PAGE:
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Local

  • Warming center for women, kids will open Jan. 2

    Homeless women and children in Lancaster will have a warm place to sleep this winter, as renovations are almost finished on a temporary shelter next door to the Citadel House men’s shelter.
    The house at 1232 Trestle Lane is scheduled to open Jan. 2. It will accommodate 10 to 12 women and children each night through March. The warming center will run from 6 p.m.- 8 a.m. An evening meal will be provided, and hopefully breakfast and a bag lunch.

  • 7 IL subdivisions off the hot seat

    Developers of seven Indian Land subdivisions sprang to attention after last month’s ultimatum from county officials – make financial arrangements by Dec. 31 or your homeowners will forever be responsible for fixing their own roads.
    Six developers are in the process of providing the required letters of credit that would allow the county to accept their roads into the county system, while a seventh may get a waiver.
    But county officials still haven’t heard back from the developers of the remaining two subdivisions – Rosemont and Reid Pointe.

  • Clarification on incorporation news article
  • Woman charged in convenience store robbery

    A Liberty Hill woman was charged with the armed robbery of the Twin Pines Convenience Store and Grill in Lancaster Monday night.

    Jessica Luann Medlin, 25, was arrested Tuesday morning after a post on the Lancaster County Sheriff’s Office Facebook page resulted in a tip identifying her, said sheriff’s spokesman Doug Barfield.

    Deputies arrested Medlin at a coin laundry on Arch Street after a deputy and investigator spotted her car.

  • Bud Light recliner just too tempting for thieves

    Two men and a woman stole a promotional Bud Light recliner from an Indian Land convenience store on Dec. 2, and the Lancaster County Sheriff’s Office is seeking the public’s help in identifying the thieves.

    According to the incident report, the theft happened about 1:41 a.m. at the 7-Eleven near the Indian Land Walmart when a man and a woman entered the store while another man waited at their vehicle by the gas pumps.

  • Will today’s News-Era be the last?

    KERSHAW – Newspaper readers may get their final edition of The Kershaw News-Era today.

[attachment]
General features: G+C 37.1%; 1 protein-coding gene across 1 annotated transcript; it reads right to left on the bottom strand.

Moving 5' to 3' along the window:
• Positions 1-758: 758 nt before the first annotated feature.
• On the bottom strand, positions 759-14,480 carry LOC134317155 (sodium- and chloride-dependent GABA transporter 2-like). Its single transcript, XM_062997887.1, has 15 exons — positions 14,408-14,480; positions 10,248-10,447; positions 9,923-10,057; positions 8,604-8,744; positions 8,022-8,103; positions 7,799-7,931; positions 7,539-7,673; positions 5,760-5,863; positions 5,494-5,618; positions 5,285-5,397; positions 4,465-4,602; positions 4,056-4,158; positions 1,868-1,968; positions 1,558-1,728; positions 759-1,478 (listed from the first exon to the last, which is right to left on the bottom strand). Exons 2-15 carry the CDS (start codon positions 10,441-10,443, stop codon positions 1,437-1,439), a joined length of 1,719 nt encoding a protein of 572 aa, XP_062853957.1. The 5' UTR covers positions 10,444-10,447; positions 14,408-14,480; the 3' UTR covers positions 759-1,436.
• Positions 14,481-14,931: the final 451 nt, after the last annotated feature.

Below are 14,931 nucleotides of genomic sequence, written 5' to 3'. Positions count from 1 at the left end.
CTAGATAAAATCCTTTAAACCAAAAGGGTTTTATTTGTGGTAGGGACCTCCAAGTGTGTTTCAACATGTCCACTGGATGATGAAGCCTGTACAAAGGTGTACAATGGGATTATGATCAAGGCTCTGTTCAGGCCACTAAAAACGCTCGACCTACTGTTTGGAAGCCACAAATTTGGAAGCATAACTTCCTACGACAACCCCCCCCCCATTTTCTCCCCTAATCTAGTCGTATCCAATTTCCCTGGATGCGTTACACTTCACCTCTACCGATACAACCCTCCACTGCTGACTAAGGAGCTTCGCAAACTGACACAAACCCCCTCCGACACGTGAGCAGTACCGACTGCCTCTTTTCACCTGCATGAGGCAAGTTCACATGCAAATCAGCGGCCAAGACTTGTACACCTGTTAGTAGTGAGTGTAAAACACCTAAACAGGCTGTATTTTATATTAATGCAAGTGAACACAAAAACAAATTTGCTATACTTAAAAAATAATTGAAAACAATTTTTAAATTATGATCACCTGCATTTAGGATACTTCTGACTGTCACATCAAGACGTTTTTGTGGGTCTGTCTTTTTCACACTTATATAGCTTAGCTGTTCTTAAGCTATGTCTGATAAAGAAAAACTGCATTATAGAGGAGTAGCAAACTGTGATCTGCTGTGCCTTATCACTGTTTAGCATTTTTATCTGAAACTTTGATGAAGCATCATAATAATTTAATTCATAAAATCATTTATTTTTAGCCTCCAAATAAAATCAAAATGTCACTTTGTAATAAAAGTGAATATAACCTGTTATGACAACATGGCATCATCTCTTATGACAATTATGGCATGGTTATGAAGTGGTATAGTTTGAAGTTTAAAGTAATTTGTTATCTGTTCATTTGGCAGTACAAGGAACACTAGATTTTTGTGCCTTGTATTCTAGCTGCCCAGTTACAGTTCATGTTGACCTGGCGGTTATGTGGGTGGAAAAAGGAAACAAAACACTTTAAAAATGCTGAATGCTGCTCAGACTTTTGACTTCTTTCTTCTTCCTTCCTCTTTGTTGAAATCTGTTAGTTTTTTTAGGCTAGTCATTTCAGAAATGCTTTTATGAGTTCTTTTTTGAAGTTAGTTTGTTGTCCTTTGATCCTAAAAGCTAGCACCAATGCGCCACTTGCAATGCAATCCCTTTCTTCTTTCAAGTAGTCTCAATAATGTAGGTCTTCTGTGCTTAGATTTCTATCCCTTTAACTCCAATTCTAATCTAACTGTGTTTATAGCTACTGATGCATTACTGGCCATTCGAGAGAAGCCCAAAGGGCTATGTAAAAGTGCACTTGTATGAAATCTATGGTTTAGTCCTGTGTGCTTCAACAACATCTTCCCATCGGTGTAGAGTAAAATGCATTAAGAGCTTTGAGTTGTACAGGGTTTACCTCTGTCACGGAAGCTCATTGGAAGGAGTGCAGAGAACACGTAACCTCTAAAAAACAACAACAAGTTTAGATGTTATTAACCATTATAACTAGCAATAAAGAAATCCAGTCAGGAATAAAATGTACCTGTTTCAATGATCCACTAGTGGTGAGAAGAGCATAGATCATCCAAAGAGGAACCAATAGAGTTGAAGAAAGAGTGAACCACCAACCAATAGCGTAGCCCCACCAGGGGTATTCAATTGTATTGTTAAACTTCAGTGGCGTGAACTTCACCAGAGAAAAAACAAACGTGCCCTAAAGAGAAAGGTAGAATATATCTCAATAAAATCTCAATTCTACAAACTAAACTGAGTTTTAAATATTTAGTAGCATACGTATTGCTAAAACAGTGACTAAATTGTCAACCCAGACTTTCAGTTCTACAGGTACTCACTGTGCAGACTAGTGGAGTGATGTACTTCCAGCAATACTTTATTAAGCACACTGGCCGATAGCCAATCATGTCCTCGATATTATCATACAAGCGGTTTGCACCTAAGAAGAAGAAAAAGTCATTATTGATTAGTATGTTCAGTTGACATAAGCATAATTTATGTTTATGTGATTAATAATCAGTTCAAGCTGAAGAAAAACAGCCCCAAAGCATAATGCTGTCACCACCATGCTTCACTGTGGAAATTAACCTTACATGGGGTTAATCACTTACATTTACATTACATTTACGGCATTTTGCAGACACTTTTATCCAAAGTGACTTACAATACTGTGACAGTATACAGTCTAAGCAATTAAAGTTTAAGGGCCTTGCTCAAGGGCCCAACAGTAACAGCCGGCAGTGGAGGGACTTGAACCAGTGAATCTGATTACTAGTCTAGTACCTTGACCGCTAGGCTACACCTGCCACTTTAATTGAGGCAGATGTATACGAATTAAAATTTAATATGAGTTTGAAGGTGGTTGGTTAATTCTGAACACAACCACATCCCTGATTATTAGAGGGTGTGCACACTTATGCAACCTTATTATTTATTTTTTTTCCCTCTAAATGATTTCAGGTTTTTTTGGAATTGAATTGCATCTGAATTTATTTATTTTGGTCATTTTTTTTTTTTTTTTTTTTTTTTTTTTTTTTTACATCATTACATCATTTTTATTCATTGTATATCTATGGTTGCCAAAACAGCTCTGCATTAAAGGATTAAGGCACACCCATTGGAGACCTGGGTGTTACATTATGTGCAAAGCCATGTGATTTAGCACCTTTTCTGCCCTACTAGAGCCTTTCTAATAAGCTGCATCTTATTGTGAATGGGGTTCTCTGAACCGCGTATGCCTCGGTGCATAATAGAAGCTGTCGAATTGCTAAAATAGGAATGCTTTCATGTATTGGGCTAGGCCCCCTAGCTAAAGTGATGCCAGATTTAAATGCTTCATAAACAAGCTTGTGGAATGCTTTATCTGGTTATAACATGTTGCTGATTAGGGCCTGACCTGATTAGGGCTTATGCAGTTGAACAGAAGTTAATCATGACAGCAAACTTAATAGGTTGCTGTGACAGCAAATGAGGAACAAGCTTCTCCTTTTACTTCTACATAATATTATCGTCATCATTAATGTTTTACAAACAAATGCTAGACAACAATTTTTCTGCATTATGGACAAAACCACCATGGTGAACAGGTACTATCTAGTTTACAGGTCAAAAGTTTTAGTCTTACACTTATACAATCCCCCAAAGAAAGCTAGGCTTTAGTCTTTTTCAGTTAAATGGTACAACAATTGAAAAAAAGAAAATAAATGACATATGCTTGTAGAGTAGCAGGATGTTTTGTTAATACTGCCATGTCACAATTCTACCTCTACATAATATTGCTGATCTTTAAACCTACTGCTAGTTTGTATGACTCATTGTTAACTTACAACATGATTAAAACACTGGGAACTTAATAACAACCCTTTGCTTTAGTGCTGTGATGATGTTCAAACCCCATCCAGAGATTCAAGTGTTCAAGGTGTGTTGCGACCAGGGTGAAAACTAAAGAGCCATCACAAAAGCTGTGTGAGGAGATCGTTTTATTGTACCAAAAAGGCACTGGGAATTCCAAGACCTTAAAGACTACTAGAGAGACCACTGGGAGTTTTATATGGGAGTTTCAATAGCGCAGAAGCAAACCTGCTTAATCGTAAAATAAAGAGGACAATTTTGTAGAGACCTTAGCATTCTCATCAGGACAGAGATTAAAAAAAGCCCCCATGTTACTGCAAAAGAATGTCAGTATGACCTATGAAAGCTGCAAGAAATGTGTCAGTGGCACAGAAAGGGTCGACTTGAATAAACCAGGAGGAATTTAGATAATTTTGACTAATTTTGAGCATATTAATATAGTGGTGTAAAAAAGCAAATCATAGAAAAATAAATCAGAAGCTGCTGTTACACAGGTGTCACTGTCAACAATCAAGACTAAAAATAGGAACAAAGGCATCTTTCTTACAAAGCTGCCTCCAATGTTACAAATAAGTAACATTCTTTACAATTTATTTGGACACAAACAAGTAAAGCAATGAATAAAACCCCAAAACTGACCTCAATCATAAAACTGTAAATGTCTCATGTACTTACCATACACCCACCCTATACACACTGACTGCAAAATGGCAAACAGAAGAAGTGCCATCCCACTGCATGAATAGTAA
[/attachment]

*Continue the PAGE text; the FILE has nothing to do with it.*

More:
The Dec. 7 death of Jim McKeown Jr., the paper’s hands-on owner, editor and publisher, has his only heir, Sara Helen McKeown White, trying to determine if it is feasible to keep printing the newspaper after this week. 

    A licensed clinical counselor, White now lives in Idaho.

  • Fake news alert: No IL town vote yet

    A fake newspaper clipping posted on an Indian Land community Facebook page saying residents had “overwhelmingly voted to incorporate” angered incorporation foes, some of whom said it was a conscious attempt by supporters to keep opposing voters from the polls.

    The Nov. 30 post on the “Concerned Citizens of Indian Land” Facebook page by a user named Barry B. Baker shows what appears to be a photograph of a newspaper called “The Gate.” 

  • IT chiefs on alert against hackers

    Lancaster County and the city of Lancaster are battening down the hatches when it comes to their computer systems, after a hacker immobilized Mecklenburg County’s system, forcing the county to revert to paper for all business. 

    Lancaster County Administrator Steve Willis says that every system has a weakness, and it’s a constant battle to keep up to date.

    “No system is bulletproof,” Willis said. “The bad guys are coming up with newer stuff every day. The weak link is the end user. 

  • INSP sues developer, county over 521 tract

    INDIAN LAND – The Inspiration Network (INSP) is suing Lancaster County and N.C.-based UHF Development Group for the right to develop an 88-acre portion of its property along U.S. 521 south of CrossRidge.  

    The lawsuit was filed Tuesday with the Lancaster County Clerk of Court’s office. It says INSP has already spent $6 million grading 61 acres in preparation for development, and that it is negotiating a “time-sensitive” project that might fall through if its dispute with UHF and the county isn’t resolved soon.

  • Sheriff’s office lists unclaimed property

    Deputies with the Lancaster County Sheriff’s Office often come across unclaimed, lost or abandoned property during the course of their duties.
    Under county policy, when a deputy takes possession of such property, it is placed into evidence for safekeeping.   
    The office works to identify owners and reunite them with their property. 
    After a 90-day period and exhausting all reasonable efforts to find legal property owners, the sheriff’s office is allowed by state law to dispose of the items.